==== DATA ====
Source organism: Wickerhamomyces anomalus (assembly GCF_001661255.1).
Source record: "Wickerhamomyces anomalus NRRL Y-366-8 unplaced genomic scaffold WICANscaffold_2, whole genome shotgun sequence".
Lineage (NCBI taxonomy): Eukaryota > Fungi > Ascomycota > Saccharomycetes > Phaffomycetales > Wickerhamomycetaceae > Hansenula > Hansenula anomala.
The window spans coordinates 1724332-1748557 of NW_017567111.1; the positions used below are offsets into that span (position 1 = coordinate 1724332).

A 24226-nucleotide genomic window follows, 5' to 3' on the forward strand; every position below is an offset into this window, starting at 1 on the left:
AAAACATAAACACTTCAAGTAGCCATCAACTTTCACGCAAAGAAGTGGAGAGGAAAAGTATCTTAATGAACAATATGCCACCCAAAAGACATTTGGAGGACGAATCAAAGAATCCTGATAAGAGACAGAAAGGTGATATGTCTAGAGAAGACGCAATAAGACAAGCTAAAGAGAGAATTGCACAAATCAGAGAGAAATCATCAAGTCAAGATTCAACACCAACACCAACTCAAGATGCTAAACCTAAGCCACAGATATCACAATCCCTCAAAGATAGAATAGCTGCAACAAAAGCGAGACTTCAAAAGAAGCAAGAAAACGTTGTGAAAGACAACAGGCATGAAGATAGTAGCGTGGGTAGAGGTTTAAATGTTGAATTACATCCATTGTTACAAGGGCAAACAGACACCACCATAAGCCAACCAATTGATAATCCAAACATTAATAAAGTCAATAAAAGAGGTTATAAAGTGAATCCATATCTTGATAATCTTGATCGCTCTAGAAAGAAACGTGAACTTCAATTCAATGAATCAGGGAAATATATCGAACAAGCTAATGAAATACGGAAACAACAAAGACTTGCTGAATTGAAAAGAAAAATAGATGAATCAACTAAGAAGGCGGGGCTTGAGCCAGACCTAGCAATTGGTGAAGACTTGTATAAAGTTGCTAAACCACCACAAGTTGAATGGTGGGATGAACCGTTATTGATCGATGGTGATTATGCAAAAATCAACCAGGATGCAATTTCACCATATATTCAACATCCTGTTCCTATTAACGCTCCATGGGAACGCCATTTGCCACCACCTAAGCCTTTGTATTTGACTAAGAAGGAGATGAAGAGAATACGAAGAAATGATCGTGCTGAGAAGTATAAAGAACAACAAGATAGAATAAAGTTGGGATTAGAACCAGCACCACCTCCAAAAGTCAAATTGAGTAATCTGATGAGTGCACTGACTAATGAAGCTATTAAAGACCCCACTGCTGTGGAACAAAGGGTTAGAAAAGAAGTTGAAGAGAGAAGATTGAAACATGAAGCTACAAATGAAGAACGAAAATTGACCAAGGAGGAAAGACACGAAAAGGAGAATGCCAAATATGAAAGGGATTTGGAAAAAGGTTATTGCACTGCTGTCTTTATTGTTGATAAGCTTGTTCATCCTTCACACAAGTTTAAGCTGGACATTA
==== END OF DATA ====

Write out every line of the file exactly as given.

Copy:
Source organism: Wickerhamomyces anomalus (assembly GCF_001661255.1).
Source record: "Wickerhamomyces anomalus NRRL Y-366-8 unplaced genomic scaffold WICANscaffold_2, whole genome shotgun sequence".
Lineage (NCBI taxonomy): Eukaryota > Fungi > Ascomycota > Saccharomycetes > Phaffomycetales > Wickerhamomycetaceae > Hansenula > Hansenula anomala.
The window spans coordinates 1724332-1748557 of NW_017567111.1; the positions used below are offsets into that span (position 1 = coordinate 1724332).

A 24226-nucleotide genomic window follows, 5' to 3' on the forward strand; every position below is an offset into this window, starting at 1 on the left:
AAAACATAAACACTTCAAGTAGCCATCAACTTTCACGCAAAGAAGTGGAGAGGAAAAGTATCTTAATGAACAATATGCCACCCAAAAGACATTTGGAGGACGAATCAAAGAATCCTGATAAGAGACAGAAAGGTGATATGTCTAGAGAAGACGCAATAAGACAAGCTAAAGAGAGAATTGCACAAATCAGAGAGAAATCATCAAGTCAAGATTCAACACCAACACCAACTCAAGATGCTAAACCTAAGCCACAGATATCACAATCCCTCAAAGATAGAATAGCTGCAACAAAAGCGAGACTTCAAAAGAAGCAAGAAAACGTTGTGAAAGACAACAGGCATGAAGATAGTAGCGTGGGTAGAGGTTTAAATGTTGAATTACATCCATTGTTACAAGGGCAAACAGACACCACCATAAGCCAACCAATTGATAATCCAAACATTAATAAAGTCAATAAAAGAGGTTATAAAGTGAATCCATATCTTGATAATCTTGATCGCTCTAGAAAGAAACGTGAACTTCAATTCAATGAATCAGGGAAATATATCGAACAAGCTAATGAAATACGGAAACAACAAAGACTTGCTGAATTGAAAAGAAAAATAGATGAATCAACTAAGAAGGCGGGGCTTGAGCCAGACCTAGCAATTGGTGAAGACTTGTATAAAGTTGCTAAACCACCACAAGTTGAATGGTGGGATGAACCGTTATTGATCGATGGTGATTATGCAAAAATCAACCAGGATGCAATTTCACCATATATTCAACATCCTGTTCCTATTAACGCTCCATGGGAACGCCATTTGCCACCACCTAAGCCTTTGTATTTGACTAAGAAGGAGATGAAGAGAATACGAAGAAATGATCGTGCTGAGAAGTATAAAGAACAACAAGATAGAATAAAGTTGGGATTAGAACCAGCACCACCTCCAAAAGTCAAATTGAGTAATCTGATGAGTGCACTGACTAATGAAGCTATTAAAGACCCCACTGCTGTGGAACAAAGGGTTAGAAAAGAAGTTGAAGAGAGAAGATTGAAACATGAAGCTACAAATGAAGAACGAAAATTGACCAAGGAGGAAAGACACGAAAAGGAGAATGCCAAATATGAAAGGGATTTGGAAAAAGGTTATTGCACTGCTGTCTTTATTGTTGATAAGCTTGTTCATCCTTCACACAAGTTTAAGCTGGACATTA